This poster describes the 'Frackogram', and how it was created. Where the 'frackogram' is reproduced as a large poster, this A3 PDf is desgined to sit alongside to provide a more detailed explanation of the 'organogram'.
3.4 megabytes

file icon 'Arrest the Cabinet'
A video of my efforts to 'arrest the cabinet' for the offence of 'misconduct in a public office', Downing Street, 5th March 2015.



inc image Frackademics: A study of the relationships between academia, the fossil fuels industry and public agencies

February 2015

This study, produced on behalf of 'talk Fracking', examines the relationships between academia, the fossil fuel industry and public bodies – and how these relationships might influence the public debate over "fracking". The purpose of reviewing the connections between different agencies is to understand the nature of the environment which defines and constrains those decisions, and to explain the context within which recent decisions or policies have been framed. It traces the potential mechanisms by which the public debate over unconventional gas and oil may be manipulated, and how that fits in to the Government's promotion of their policies on unconventional gas and oil. In scientific debate, all issues should be open to objective examination.

file icon 'Frackademics' – the report
421 kilobytes

file icon 'Frackademics' – web page

file icon 'Frackademics' case study no.1 – Centres for Doctoral Training (CDTs)
108.9 kilobytes

file icon 'Frackademics' case study no.2 – Academic involvement in shale gas studies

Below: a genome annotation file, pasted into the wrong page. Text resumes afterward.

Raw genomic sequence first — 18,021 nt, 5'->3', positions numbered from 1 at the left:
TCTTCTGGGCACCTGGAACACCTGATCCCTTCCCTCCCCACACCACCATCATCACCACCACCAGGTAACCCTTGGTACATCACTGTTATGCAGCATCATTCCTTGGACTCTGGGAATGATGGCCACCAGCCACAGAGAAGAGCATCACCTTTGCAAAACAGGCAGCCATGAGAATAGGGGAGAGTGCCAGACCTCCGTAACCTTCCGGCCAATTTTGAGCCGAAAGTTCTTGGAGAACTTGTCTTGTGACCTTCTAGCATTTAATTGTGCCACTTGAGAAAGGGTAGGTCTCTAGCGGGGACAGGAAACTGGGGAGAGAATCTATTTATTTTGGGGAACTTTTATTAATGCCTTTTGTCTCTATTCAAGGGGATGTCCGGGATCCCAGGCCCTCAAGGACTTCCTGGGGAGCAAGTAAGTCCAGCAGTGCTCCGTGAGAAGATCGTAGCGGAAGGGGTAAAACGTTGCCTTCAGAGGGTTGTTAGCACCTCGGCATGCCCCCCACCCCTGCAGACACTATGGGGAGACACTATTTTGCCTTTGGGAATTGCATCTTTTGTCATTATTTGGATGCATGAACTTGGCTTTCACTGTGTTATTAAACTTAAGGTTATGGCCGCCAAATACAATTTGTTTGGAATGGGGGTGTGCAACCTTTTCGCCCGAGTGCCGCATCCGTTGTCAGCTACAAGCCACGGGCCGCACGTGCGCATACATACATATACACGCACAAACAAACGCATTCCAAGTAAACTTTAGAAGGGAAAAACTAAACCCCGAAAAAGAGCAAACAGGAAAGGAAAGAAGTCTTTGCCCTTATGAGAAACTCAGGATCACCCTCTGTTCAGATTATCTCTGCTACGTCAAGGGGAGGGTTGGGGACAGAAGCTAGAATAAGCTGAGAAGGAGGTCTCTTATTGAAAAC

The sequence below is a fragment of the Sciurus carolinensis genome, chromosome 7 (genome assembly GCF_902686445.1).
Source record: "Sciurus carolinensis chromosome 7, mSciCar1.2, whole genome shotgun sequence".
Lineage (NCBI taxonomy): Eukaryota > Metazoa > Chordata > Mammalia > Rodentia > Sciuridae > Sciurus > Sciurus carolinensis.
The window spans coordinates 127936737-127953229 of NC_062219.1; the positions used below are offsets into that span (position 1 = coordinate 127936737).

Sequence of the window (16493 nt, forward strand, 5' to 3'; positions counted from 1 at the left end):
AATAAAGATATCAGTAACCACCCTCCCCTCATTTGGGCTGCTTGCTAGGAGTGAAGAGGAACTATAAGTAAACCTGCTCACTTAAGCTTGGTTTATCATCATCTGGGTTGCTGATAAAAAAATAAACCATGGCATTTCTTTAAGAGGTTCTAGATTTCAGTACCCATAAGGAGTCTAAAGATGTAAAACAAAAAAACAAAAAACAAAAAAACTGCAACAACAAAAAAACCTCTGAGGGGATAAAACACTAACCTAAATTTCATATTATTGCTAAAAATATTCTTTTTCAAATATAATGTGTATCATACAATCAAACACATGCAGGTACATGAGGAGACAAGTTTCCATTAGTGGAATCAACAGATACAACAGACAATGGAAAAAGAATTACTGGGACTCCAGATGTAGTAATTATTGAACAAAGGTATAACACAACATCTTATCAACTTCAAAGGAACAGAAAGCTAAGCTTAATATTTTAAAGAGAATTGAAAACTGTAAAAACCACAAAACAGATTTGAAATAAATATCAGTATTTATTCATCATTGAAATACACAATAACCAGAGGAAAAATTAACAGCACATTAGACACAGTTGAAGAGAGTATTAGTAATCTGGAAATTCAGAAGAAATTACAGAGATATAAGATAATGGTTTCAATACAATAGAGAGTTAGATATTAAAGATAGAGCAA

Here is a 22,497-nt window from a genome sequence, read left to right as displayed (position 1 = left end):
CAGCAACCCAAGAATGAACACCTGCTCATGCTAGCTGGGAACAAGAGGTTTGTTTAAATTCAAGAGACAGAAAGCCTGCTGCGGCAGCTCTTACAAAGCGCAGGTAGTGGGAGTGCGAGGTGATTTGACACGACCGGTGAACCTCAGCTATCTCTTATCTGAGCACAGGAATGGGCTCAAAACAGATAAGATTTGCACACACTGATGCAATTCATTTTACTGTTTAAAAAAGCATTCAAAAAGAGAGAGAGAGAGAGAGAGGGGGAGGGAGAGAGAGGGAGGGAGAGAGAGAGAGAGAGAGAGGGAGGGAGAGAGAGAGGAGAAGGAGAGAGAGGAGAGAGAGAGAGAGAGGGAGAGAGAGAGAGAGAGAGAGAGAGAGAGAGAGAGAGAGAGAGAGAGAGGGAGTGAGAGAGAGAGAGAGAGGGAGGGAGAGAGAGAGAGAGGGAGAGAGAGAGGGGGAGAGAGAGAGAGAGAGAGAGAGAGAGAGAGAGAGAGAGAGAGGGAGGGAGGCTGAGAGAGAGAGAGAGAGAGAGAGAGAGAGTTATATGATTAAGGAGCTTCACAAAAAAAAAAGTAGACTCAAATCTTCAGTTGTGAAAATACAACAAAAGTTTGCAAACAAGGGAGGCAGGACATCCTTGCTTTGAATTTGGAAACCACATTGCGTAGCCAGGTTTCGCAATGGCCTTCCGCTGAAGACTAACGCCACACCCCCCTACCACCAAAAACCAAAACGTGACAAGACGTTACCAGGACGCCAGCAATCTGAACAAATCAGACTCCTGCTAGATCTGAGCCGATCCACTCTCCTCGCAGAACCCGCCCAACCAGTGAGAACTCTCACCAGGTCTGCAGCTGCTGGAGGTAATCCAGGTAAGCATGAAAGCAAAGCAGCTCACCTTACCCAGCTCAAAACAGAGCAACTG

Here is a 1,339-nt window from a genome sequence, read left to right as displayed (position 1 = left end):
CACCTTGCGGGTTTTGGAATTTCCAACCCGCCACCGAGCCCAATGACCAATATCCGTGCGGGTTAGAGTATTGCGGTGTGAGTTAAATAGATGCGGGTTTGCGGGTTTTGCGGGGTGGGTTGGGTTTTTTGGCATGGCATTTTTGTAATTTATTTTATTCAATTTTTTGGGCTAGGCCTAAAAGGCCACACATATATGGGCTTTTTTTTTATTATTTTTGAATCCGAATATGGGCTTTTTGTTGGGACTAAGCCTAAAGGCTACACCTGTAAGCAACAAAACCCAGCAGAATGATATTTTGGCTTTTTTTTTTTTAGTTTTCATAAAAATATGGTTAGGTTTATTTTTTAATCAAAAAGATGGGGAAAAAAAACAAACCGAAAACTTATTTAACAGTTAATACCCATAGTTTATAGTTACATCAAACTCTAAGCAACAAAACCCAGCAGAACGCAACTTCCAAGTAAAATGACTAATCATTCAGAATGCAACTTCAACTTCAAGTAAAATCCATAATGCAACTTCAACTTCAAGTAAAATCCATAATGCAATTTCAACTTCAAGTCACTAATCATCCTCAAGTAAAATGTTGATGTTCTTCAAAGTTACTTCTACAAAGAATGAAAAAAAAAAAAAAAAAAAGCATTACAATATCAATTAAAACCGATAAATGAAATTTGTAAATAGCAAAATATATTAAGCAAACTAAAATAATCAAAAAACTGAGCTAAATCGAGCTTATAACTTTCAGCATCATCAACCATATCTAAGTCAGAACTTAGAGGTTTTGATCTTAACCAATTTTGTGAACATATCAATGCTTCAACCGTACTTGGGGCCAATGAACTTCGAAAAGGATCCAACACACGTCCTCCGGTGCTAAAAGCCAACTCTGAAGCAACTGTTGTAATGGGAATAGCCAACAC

176.2 kilobytes

file icon 'Frackademics' case study 3 – The Mackay-Stone review
146.7 kilobytes

file icon 'Frackademics' case study no.4 – The Science Media Centre
203.8 kilobytes

file icon 'Frackademics' case study no.5 – Guardian Open Letter
158.6 kilobytes

file icon 'Frackademics' case study no.6 – The Task Force on Shale Gas
127.2 kilobytes



inc image An open letter to the Environmental Audit Committee

12/01/2015

Following-up my report of December 2014, a letter to the Environmental Audit Committee about the format of the inquiry and the witnesses to be called – questioning whether these represent the grassroots opinion on 'fracking'.

file icon click to download Paul Mobbs/MEI resource
107 kilobytes



inc image The Environmental Risks of 'Fracking' – A submission to the House of Commons Environmental Audit Committee Inquiry

December 2014

A submission to the Commons Environmental Audit Committee's inquiry into the environmental impacts of 'fracking'

file icon The Environmental Risks of 'Fracking'
352.6 kilobytes



inc image Extreme Energy and Climate: A critical review of the UK Government's policy on unconventional fossil fuels and climate change

May 2014

This report provides a critical analysis of the evidence supporting Government's recent policy announcements on the issue of 'extreme energy' sources (tight oil and gas, shale gas, coalbed methane and underground coal gasification) in the UK – and the implications that the development of these energy sources may have on climate change. In addition the spreadsheet used to analyse the Mackay-Stone results is available as a native LibreOffice (ODS) file and an exported MS Excel file (XSLX).

file icon Extreme Energy and Climate report
964.4 kilobytes

file icon Mackay-Stone review analysis (LibreOffice Calc file)
38 kilobytes

file icon Mackay-Stone review analysis (MS Excel XML file)
15.9 kilobytes



inc image A critical review of Public Health England's report – "Review of the Potential Public Health Impacts of Exposures to Chemical and Radioactive Pollutants as a Result of Shale Gas Extraction – draft for comment"

April 2014

This report provides a critical analysis of the report produced by Public Health England (PHE) on 31st October 2013 – "Review of the Potential Public Health Impacts of Exposures to Chemical and Radioactive Pollutants as a Result of Shale Gas Extraction – draft for comment".

file icon A critical review of Public Health England's report
951.7 kilobytes



inc image A response to DECC's public consultation on the 14th On-shore Oil and Gas Licensing Round's Strategic Environmental Appraisal

March 2014